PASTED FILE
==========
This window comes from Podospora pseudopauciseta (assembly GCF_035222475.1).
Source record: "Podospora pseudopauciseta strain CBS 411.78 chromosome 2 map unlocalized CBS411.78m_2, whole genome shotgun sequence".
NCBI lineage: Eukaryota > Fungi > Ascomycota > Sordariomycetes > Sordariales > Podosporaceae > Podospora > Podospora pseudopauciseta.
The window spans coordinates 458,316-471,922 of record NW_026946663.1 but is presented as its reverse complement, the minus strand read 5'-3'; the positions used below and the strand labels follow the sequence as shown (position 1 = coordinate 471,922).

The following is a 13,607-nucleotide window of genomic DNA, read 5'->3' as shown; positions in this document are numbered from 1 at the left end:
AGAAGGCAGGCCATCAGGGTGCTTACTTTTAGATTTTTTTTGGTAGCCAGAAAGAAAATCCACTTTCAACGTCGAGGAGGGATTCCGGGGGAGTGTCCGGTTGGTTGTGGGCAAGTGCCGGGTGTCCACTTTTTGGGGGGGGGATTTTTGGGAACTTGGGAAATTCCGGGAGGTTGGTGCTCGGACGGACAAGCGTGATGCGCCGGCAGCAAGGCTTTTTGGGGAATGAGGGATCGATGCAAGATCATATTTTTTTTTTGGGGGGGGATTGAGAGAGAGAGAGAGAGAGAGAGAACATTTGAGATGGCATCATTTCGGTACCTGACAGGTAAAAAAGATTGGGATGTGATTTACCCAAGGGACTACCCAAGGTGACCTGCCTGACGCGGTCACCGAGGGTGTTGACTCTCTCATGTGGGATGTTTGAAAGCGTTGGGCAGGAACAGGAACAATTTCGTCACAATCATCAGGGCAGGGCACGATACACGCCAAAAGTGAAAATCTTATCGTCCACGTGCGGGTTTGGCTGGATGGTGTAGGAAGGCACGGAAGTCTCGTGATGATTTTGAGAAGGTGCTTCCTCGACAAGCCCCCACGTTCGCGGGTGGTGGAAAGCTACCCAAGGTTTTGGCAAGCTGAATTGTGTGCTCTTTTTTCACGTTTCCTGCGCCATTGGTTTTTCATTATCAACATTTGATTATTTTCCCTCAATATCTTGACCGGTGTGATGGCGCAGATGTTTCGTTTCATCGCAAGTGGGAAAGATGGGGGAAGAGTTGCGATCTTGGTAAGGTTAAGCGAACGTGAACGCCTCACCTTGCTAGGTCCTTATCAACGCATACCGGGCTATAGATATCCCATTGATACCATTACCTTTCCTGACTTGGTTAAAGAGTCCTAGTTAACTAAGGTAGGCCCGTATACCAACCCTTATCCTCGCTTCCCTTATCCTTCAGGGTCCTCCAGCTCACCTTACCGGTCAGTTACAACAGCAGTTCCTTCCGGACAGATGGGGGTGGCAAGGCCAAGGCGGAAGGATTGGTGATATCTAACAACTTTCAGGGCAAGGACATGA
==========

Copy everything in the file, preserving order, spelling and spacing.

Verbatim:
This window comes from Podospora pseudopauciseta (assembly GCF_035222475.1).
Source record: "Podospora pseudopauciseta strain CBS 411.78 chromosome 2 map unlocalized CBS411.78m_2, whole genome shotgun sequence".
NCBI lineage: Eukaryota > Fungi > Ascomycota > Sordariomycetes > Sordariales > Podosporaceae > Podospora > Podospora pseudopauciseta.
The window spans coordinates 458,316-471,922 of record NW_026946663.1 but is presented as its reverse complement, the minus strand read 5'-3'; the positions used below and the strand labels follow the sequence as shown (position 1 = coordinate 471,922).

The following is a 13,607-nucleotide window of genomic DNA, read 5'->3' as shown; positions in this document are numbered from 1 at the left end:
AGAAGGCAGGCCATCAGGGTGCTTACTTTTAGATTTTTTTTGGTAGCCAGAAAGAAAATCCACTTTCAACGTCGAGGAGGGATTCCGGGGGAGTGTCCGGTTGGTTGTGGGCAAGTGCCGGGTGTCCACTTTTTGGGGGGGGGATTTTTGGGAACTTGGGAAATTCCGGGAGGTTGGTGCTCGGACGGACAAGCGTGATGCGCCGGCAGCAAGGCTTTTTGGGGAATGAGGGATCGATGCAAGATCATATTTTTTTTTTGGGGGGGGATTGAGAGAGAGAGAGAGAGAGAGAGAACATTTGAGATGGCATCATTTCGGTACCTGACAGGTAAAAAAGATTGGGATGTGATTTACCCAAGGGACTACCCAAGGTGACCTGCCTGACGCGGTCACCGAGGGTGTTGACTCTCTCATGTGGGATGTTTGAAAGCGTTGGGCAGGAACAGGAACAATTTCGTCACAATCATCAGGGCAGGGCACGATACACGCCAAAAGTGAAAATCTTATCGTCCACGTGCGGGTTTGGCTGGATGGTGTAGGAAGGCACGGAAGTCTCGTGATGATTTTGAGAAGGTGCTTCCTCGACAAGCCCCCACGTTCGCGGGTGGTGGAAAGCTACCCAAGGTTTTGGCAAGCTGAATTGTGTGCTCTTTTTTCACGTTTCCTGCGCCATTGGTTTTTCATTATCAACATTTGATTATTTTCCCTCAATATCTTGACCGGTGTGATGGCGCAGATGTTTCGTTTCATCGCAAGTGGGAAAGATGGGGGAAGAGTTGCGATCTTGGTAAGGTTAAGCGAACGTGAACGCCTCACCTTGCTAGGTCCTTATCAACGCATACCGGGCTATAGATATCCCATTGATACCATTACCTTTCCTGACTTGGTTAAAGAGTCCTAGTTAACTAAGGTAGGCCCGTATACCAACCCTTATCCTCGCTTCCCTTATCCTTCAGGGTCCTCCAGCTCACCTTACCGGTCAGTTACAACAGCAGTTCCTTCCGGACAGATGGGGGTGGCAAGGCCAAGGCGGAAGGATTGGTGATATCTAACAACTTTCAGGGCAAGGACATGA